ATLANTA – If you're 65 and living in Hawaii, here's some good news: Odds are you'll live another 21 years. And for all but five of those years, you'll likely be in pretty good health. Hawaii tops the charts in the government's first state-by-state look at how long Americans age 65 can expect to live, on average, and how many of the remaining years will be healthy ones.
Retirement-age Mississippians fared worst, with about 171/2 more years remaining and nearly seven of them in poorer health. U.S. life expectancy has been growing steadily for decades, and is now nearly 79 for newborns. The figures released Thursday by the Centers for Disease Control and Prevention estimate life and health expectancy for 65-year-olds.
The World Health Organization keeps "healthy life expectancy" statistics on nearly 200 countries, and the numbers are used to determine the most sensible ages to set retirement and retirement benefits.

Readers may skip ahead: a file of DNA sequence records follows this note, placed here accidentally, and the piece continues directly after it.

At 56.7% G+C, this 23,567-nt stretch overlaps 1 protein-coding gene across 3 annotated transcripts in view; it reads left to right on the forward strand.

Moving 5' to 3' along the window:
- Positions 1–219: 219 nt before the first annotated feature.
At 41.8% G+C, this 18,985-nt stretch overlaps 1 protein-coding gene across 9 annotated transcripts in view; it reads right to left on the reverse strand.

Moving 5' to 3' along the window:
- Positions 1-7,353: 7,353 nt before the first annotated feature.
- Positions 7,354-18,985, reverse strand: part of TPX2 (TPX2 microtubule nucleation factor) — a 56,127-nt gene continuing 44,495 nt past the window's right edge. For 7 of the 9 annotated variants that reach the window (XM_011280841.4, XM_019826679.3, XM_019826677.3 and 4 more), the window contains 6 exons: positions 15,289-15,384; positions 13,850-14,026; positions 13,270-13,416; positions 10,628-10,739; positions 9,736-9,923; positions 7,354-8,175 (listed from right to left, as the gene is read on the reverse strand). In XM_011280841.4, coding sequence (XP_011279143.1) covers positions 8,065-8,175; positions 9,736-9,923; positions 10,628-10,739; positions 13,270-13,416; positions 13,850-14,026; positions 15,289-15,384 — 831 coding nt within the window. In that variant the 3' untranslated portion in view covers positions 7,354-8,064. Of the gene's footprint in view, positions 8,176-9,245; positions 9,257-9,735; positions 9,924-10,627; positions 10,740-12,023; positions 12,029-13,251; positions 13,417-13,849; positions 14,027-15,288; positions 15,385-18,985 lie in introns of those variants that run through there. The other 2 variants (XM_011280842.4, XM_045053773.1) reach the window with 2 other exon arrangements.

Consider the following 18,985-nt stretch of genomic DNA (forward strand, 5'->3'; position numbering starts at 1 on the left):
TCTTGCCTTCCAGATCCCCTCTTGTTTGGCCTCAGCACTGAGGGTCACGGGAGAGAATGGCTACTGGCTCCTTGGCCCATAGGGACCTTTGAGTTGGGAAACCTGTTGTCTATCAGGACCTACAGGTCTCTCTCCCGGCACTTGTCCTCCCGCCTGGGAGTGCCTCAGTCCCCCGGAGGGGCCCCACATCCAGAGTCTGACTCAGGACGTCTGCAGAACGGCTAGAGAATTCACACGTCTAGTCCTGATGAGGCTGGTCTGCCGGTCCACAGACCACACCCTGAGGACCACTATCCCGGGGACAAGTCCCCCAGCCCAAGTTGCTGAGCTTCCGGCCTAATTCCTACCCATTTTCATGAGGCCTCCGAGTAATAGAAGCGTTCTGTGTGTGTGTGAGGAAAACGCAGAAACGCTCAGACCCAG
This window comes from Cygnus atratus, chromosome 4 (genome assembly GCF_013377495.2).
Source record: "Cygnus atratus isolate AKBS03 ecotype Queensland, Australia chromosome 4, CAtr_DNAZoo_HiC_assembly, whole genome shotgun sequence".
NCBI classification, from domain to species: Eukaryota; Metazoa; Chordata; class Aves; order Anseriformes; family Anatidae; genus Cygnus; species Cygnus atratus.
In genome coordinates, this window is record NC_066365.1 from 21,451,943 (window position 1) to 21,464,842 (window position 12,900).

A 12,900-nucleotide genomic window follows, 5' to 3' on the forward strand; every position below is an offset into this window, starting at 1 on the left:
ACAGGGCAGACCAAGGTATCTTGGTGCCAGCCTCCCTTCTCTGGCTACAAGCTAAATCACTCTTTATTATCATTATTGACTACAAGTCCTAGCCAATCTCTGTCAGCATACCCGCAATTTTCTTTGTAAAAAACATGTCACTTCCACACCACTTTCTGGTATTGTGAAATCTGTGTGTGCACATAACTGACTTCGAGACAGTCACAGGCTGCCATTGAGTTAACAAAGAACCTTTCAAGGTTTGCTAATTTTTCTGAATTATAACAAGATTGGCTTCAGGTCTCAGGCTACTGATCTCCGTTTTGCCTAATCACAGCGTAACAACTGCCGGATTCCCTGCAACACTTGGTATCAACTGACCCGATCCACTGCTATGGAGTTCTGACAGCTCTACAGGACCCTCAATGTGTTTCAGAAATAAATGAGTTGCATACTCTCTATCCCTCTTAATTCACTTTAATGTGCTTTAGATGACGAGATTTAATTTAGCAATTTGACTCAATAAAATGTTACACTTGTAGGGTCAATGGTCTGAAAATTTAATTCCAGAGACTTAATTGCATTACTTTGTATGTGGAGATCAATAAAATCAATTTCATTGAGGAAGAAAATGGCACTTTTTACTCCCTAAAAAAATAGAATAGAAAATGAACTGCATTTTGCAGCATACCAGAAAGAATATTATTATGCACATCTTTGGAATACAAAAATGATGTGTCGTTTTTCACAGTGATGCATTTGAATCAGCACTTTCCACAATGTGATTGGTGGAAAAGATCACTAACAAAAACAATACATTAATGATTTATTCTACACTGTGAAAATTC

But the measure is still catching on in the United States; the CDC study is the first to make estimates for all 50 states. The Philadelphia region is about average: 65-year-olds in New Jersey can expect to live another 19.6 years, 14 of them in good health; Pennsylvanians, 18.9 more years, with 13.9 of them in good health. Overall, Americans who reach 65 have 19 years of life ahead, including nearly 14 in relatively good health, the CDC estimated. But the South and parts of the Midwest had lower numbers. That's not a surprise, experts said. Southern states tend to have higher rates of obesity, heart disease, and other illnesses.
States with the best numbers included Florida, Connecticut, and Minnesota. The estimates were made using 2007 through 2009 data from the census, death certificates, and telephone surveys that asked people to describe their health.